The Order of the Stars

This week’s inspiration is based upon a session run by a friend using the Mutants & Masterminds system.


 

The Museum of Human History has recently acquired the complete collection of Pharaoh Cletokep, a newly discovered pharaoh of ancient Egypt. Famed archaeologist Eugene Bullstein found the tomb in the remote Sahara far beyond where people previously believed the ancients lived. Scholars believe the pharaoh may be the person referred to in later Egyptian writings as “the enemy” or “the blasphemer.” Unknown to anyone, the sarcophagus serves as a portal to a pocket dimension where the soul of the fallen Pharaoh and her army await the day they will rise again to bring about the Order of the Stars.

Box-Texts:

Inside the Museum

Hushed voices echo off the polished stone of the museum’s floors and walls. The museum boasts an impressive collection filled with dioramas, interactive displays and multi-media. The curators have even reconstructed rooms from long-gone periods down to pens on desks and tables set for tea. A gilded dog cage, its originally occupant dead for hundreds of years, still sits with pride alongside its dead king’s throne. But few patrons admire these impressive displays and instead flock to see the newly acquired Pharaoh Cletokep Collection.

The Egyptian section

Crowds of people peer through the display cases’ thick glass at the carefully labeled artifacts and sarcophagus. The cases and people fill room after room. School teachers attempt to quiet their charge of students while a curator lectures. In the last room, stone tiles cover the walls. Hieroglyphics and pictures coat each one so that the entire room appears as a giant storybook. Pharaoh Cletokep’s ebony sarcophagus dominates the center, its gold hieroglyphics shimmering as if just painted.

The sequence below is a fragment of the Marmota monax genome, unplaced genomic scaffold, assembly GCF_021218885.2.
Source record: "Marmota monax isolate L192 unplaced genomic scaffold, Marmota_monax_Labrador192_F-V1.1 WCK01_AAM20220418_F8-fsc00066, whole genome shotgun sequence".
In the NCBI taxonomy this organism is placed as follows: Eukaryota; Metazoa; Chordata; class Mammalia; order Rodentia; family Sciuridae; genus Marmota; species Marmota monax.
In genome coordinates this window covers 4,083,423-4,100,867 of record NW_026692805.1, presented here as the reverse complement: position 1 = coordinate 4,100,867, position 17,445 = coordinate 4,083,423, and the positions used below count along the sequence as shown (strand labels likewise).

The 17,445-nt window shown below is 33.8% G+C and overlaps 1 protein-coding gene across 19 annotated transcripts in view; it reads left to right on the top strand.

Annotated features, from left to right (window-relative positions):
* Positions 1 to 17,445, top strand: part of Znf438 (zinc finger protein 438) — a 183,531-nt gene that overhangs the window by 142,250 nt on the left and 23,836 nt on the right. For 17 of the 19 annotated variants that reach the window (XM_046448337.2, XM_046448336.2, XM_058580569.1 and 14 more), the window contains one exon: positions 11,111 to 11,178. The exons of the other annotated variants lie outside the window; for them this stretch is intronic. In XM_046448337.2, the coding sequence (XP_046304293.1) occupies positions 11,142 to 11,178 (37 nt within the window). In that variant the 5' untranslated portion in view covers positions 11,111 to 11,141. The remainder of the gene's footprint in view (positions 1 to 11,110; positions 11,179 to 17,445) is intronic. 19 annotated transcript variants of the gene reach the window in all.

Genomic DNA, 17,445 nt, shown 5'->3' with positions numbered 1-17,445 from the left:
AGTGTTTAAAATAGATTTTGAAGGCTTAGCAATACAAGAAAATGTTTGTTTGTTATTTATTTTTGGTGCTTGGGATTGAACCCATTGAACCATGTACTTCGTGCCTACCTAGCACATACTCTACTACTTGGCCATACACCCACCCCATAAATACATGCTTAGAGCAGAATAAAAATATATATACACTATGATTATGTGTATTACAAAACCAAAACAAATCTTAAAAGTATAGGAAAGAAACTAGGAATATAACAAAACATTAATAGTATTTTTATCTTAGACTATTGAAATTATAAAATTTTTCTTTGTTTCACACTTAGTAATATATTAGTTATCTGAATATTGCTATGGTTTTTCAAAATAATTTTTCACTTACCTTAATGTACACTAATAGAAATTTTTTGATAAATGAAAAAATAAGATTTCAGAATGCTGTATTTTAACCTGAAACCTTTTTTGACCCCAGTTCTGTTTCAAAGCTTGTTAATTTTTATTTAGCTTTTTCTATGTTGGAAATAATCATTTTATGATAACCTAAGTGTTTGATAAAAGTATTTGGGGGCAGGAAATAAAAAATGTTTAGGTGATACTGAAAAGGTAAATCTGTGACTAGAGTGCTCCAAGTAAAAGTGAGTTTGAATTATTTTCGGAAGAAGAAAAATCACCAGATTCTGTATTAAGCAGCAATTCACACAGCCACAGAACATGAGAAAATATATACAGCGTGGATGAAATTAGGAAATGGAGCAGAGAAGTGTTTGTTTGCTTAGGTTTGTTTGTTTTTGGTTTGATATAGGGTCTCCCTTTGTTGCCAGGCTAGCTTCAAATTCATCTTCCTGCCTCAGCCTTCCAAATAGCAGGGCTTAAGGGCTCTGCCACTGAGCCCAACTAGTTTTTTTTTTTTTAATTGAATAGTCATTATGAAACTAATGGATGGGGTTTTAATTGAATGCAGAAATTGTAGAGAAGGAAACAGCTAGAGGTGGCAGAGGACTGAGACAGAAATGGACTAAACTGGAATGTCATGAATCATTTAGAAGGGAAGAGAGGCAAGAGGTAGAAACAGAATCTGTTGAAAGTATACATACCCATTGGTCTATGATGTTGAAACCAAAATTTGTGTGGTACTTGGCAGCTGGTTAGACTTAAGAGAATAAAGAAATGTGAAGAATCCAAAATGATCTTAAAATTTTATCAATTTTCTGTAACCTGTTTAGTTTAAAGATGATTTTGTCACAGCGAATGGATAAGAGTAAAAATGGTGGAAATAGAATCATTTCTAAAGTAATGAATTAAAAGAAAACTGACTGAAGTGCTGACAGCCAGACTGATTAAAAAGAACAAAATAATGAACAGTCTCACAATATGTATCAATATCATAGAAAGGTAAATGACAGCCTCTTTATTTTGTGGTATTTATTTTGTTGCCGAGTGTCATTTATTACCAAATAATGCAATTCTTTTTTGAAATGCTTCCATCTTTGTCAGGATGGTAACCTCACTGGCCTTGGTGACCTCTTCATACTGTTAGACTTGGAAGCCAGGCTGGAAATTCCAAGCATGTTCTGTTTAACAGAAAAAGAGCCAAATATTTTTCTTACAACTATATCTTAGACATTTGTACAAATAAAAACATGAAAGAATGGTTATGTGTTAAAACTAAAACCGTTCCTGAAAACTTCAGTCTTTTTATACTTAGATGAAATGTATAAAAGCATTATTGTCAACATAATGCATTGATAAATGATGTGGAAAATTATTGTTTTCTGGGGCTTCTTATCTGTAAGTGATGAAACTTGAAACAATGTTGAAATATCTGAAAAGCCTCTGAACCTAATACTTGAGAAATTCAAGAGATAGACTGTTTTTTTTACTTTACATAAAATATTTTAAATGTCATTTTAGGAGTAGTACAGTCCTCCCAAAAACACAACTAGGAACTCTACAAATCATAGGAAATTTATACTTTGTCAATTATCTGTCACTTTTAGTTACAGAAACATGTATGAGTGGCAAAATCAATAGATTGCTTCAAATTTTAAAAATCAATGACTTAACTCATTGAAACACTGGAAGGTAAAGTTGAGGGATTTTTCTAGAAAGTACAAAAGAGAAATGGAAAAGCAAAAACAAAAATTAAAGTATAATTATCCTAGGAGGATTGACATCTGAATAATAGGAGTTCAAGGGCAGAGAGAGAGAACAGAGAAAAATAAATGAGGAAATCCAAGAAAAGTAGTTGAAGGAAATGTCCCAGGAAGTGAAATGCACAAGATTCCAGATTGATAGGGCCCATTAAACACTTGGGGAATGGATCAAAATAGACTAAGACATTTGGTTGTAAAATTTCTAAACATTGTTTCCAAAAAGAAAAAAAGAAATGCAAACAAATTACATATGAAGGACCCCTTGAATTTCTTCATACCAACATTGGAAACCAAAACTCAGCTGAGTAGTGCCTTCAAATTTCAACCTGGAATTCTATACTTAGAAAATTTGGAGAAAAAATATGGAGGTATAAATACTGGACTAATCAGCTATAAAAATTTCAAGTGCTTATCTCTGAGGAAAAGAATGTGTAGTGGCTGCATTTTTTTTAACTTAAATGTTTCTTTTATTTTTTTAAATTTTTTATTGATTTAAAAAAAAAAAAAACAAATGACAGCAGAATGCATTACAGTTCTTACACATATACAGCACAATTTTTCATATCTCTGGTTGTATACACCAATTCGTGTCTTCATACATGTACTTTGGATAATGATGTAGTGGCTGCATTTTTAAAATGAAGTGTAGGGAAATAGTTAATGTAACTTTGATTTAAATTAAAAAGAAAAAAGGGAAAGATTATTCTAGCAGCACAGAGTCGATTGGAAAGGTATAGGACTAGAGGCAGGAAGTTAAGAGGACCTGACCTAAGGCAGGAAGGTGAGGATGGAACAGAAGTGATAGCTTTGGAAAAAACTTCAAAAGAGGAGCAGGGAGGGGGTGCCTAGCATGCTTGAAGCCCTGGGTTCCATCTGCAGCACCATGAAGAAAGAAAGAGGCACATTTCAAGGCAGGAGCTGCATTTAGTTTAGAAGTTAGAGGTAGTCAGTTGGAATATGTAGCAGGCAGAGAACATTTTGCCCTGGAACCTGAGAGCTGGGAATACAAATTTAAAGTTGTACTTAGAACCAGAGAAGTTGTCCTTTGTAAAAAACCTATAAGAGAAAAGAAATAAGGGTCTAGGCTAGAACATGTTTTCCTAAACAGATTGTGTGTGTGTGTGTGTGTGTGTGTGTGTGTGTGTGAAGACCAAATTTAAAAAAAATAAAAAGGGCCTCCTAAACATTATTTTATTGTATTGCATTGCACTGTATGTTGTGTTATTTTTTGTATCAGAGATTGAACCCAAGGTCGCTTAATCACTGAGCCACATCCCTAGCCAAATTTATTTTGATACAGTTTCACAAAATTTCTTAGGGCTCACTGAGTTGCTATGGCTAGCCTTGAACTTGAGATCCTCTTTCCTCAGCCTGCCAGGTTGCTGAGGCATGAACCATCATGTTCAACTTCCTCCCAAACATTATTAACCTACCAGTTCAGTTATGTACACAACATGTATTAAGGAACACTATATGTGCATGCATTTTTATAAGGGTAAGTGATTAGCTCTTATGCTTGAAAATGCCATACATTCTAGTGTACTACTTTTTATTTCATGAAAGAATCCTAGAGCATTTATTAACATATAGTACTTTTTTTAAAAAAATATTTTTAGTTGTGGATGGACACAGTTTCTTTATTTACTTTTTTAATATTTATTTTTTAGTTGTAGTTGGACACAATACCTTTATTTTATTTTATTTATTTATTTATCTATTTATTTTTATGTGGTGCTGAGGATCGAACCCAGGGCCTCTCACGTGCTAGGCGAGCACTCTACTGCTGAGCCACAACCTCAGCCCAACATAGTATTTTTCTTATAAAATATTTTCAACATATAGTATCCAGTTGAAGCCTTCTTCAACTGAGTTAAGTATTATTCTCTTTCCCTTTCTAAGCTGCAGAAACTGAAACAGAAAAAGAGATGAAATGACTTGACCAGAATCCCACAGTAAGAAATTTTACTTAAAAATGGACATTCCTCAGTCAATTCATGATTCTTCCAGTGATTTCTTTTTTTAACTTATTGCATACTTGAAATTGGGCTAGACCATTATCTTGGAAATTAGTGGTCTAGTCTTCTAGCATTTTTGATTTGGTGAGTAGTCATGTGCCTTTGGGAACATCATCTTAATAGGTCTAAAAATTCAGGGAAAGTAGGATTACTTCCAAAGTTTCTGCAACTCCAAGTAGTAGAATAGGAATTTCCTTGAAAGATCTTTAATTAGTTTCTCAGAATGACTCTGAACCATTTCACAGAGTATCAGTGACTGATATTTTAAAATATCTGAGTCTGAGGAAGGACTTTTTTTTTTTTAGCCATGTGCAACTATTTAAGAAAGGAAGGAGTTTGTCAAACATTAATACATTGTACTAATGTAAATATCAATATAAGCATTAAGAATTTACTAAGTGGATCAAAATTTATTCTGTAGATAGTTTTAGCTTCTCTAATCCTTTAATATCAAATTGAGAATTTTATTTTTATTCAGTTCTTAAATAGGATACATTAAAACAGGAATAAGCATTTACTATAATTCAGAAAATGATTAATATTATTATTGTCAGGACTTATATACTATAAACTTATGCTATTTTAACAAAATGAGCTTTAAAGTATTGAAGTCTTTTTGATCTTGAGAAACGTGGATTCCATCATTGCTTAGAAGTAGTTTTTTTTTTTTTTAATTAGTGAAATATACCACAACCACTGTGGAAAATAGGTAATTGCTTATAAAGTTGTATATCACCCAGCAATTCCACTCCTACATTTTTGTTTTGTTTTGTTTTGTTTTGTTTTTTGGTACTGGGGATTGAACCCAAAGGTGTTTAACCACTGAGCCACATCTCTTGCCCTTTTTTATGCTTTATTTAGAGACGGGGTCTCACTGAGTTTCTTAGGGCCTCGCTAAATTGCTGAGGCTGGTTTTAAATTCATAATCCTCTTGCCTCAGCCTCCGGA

Inside the Portal

An ebony hallway stretches before you. The walls extend endlessly upward, but faint starlight shines down from somewhere far above. Passages branch off of the hallway, each one with more passages branching off of it and all identical. Shadows darker than even the ebony glint across the floors and walls.

Inside the Pharaoh’s Chamber

This room appears nearly identical to the display in the museum, but much bigger. The pictures on the stone wall now move and shout strange chants. In addition, all of the artifacts sealed behind glass in the museum litter the floors as though someone had taken the room and shaken it. Many are cracked and black shadows seep out of them, joining the ones which already roam the hallways. The lesser sarcophagus of the Pharaoh’s servants, advisers, guards, and lovers stand about the room with Cletopkep’s sarcophagus itself in the center. The hieroglyphics on all pulsate with the same rhythm of a heartbeat.

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